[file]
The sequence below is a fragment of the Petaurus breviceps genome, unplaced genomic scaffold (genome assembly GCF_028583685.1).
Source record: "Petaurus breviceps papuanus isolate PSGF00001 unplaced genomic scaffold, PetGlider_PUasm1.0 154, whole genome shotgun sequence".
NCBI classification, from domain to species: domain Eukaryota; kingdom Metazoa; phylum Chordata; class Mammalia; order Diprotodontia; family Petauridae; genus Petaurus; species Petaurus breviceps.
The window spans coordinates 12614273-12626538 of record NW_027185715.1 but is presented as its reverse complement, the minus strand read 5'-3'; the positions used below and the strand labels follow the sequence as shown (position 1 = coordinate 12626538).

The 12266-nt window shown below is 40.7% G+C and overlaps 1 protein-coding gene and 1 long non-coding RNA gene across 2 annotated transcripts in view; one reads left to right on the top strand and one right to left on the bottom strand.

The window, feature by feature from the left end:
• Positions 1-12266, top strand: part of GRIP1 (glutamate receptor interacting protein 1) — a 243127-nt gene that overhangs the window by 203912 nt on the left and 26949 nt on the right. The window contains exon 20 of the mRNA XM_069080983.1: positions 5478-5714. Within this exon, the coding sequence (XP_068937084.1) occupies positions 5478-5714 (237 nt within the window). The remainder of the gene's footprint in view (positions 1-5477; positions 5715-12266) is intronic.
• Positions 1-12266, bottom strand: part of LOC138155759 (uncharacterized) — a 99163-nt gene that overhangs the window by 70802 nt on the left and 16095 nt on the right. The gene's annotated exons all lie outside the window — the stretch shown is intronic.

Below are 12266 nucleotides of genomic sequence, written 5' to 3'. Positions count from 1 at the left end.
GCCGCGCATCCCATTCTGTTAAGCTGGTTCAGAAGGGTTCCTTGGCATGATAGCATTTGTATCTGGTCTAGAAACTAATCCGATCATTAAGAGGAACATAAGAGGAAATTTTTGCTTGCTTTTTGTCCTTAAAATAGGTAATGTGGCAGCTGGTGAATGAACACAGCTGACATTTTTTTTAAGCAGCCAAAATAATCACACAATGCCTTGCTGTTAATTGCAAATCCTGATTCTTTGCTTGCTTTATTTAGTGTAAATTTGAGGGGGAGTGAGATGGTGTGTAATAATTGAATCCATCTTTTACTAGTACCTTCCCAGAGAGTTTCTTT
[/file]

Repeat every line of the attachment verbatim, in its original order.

The sequence below is a fragment of the Petaurus breviceps genome, unplaced genomic scaffold (genome assembly GCF_028583685.1).
Source record: "Petaurus breviceps papuanus isolate PSGF00001 unplaced genomic scaffold, PetGlider_PUasm1.0 154, whole genome shotgun sequence".
NCBI classification, from domain to species: domain Eukaryota; kingdom Metazoa; phylum Chordata; class Mammalia; order Diprotodontia; family Petauridae; genus Petaurus; species Petaurus breviceps.
The window spans coordinates 12614273-12626538 of record NW_027185715.1 but is presented as its reverse complement, the minus strand read 5'-3'; the positions used below and the strand labels follow the sequence as shown (position 1 = coordinate 12626538).

The 12266-nt window shown below is 40.7% G+C and overlaps 1 protein-coding gene and 1 long non-coding RNA gene across 2 annotated transcripts in view; one reads left to right on the top strand and one right to left on the bottom strand.

The window, feature by feature from the left end:
• Positions 1-12266, top strand: part of GRIP1 (glutamate receptor interacting protein 1) — a 243127-nt gene that overhangs the window by 203912 nt on the left and 26949 nt on the right. The window contains exon 20 of the mRNA XM_069080983.1: positions 5478-5714. Within this exon, the coding sequence (XP_068937084.1) occupies positions 5478-5714 (237 nt within the window). The remainder of the gene's footprint in view (positions 1-5477; positions 5715-12266) is intronic.
• Positions 1-12266, bottom strand: part of LOC138155759 (uncharacterized) — a 99163-nt gene that overhangs the window by 70802 nt on the left and 16095 nt on the right. The gene's annotated exons all lie outside the window — the stretch shown is intronic.

Below are 12266 nucleotides of genomic sequence, written 5' to 3'. Positions count from 1 at the left end.
GCCGCGCATCCCATTCTGTTAAGCTGGTTCAGAAGGGTTCCTTGGCATGATAGCATTTGTATCTGGTCTAGAAACTAATCCGATCATTAAGAGGAACATAAGAGGAAATTTTTGCTTGCTTTTTGTCCTTAAAATAGGTAATGTGGCAGCTGGTGAATGAACACAGCTGACATTTTTTTTAAGCAGCCAAAATAATCACACAATGCCTTGCTGTTAATTGCAAATCCTGATTCTTTGCTTGCTTTATTTAGTGTAAATTTGAGGGGGAGTGAGATGGTGTGTAATAATTGAATCCATCTTTTACTAGTACCTTCCCAGAGAGTTTCTTT